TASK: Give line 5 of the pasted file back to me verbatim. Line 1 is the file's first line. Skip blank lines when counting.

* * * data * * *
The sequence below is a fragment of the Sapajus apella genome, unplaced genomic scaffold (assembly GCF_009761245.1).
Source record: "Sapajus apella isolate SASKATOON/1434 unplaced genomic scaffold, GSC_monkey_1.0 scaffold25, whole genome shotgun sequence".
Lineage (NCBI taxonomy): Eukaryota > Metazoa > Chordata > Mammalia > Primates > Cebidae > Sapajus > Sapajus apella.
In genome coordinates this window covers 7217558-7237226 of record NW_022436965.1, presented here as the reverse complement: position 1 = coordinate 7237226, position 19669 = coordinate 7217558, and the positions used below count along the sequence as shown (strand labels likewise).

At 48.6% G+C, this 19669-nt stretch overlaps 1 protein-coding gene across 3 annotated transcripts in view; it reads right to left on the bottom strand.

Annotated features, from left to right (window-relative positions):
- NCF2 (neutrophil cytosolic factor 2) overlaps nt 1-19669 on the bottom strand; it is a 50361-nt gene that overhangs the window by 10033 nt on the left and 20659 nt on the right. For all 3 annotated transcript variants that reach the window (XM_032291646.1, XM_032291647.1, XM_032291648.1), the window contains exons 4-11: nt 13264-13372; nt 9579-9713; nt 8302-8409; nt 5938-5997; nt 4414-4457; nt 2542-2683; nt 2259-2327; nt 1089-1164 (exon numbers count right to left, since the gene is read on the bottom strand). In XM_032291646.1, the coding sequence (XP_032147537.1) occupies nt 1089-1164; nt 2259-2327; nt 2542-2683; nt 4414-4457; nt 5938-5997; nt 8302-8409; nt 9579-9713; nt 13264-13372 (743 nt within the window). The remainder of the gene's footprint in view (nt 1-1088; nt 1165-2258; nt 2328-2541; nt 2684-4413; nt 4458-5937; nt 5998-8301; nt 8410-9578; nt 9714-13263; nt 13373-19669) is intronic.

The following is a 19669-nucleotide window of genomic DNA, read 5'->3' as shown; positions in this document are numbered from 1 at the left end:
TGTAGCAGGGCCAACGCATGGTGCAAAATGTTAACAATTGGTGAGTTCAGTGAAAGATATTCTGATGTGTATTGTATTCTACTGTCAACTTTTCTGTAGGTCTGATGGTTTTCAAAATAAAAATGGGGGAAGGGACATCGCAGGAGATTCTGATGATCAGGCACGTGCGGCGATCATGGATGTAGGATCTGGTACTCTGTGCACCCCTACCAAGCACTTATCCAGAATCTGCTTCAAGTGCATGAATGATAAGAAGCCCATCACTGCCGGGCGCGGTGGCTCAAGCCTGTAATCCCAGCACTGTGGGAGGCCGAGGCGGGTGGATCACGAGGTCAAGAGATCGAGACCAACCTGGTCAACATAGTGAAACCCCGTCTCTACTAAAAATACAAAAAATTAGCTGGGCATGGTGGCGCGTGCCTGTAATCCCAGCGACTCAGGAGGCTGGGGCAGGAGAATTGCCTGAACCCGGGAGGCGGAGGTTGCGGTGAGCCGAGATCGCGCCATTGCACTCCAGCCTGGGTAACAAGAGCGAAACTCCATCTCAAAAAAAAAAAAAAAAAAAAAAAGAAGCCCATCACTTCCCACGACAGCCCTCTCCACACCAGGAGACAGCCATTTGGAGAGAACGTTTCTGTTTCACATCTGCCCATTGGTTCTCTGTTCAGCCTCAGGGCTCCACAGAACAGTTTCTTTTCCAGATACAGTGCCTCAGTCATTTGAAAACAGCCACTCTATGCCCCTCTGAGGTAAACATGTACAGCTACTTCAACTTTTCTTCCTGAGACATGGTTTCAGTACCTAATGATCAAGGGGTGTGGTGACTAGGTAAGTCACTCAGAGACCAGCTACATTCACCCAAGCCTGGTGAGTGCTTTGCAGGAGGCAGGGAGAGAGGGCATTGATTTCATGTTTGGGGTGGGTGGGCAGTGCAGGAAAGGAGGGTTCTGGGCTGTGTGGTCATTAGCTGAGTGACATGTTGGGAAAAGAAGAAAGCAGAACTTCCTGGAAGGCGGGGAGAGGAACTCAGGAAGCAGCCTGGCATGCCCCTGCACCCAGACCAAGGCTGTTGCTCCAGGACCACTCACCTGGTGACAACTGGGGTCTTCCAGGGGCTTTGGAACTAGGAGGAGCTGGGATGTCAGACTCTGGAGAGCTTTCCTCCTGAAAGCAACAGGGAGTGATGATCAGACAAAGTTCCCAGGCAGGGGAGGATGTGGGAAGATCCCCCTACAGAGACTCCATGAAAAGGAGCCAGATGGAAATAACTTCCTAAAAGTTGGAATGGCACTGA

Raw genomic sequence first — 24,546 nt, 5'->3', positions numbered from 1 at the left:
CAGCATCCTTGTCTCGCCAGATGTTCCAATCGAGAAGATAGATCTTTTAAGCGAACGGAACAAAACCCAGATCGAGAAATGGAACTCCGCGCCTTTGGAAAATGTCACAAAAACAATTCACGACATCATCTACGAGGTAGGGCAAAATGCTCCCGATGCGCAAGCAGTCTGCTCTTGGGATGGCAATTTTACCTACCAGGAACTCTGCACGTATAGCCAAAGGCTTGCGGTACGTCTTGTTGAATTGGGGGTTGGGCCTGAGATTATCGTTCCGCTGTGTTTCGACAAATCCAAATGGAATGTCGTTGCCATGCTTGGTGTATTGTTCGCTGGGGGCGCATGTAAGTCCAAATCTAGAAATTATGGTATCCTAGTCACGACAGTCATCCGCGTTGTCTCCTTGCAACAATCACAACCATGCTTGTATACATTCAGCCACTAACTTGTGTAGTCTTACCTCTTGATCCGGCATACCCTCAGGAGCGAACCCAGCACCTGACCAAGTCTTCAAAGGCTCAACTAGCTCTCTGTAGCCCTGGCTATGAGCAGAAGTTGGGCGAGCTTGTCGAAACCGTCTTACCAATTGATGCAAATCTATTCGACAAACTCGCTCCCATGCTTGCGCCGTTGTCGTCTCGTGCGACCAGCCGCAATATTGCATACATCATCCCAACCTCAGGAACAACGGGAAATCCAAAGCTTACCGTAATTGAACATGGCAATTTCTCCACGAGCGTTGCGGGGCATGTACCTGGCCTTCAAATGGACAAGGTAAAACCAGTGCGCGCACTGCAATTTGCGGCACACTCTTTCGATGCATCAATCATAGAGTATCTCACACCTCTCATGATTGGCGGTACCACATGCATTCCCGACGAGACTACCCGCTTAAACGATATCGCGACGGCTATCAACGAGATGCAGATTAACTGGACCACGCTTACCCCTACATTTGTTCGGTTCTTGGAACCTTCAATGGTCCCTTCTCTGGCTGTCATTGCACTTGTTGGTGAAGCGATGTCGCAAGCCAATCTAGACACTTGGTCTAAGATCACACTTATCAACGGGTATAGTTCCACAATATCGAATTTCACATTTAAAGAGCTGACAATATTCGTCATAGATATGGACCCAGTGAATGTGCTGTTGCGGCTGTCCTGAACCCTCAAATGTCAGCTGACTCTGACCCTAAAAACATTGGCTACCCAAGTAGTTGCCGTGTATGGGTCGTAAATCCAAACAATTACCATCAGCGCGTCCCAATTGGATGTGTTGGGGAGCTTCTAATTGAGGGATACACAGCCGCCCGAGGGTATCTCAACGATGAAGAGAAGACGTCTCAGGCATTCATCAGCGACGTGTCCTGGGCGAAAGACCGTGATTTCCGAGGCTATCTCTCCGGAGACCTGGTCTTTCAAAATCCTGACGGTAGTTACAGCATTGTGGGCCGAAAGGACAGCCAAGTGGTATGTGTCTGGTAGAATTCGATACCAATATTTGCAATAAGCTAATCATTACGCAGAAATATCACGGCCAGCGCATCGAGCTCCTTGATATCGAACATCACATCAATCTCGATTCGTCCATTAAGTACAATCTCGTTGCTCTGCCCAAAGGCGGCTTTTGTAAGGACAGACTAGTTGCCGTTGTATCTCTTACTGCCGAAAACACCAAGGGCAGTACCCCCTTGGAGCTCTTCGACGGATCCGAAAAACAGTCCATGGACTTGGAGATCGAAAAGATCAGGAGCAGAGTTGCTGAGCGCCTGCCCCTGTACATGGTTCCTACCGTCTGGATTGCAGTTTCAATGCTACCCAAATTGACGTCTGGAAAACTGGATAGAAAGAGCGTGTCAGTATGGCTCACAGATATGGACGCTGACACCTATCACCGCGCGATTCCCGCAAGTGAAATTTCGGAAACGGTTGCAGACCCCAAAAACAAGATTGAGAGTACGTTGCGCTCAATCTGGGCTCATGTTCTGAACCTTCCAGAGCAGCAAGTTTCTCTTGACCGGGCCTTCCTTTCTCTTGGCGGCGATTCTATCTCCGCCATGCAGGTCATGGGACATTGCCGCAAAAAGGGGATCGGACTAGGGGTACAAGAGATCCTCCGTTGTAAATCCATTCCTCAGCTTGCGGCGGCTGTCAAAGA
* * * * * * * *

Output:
At 48.6% G+C, this 19669-nt stretch overlaps 1 protein-coding gene across 3 annotated transcripts in view; it reads right to left on the bottom strand.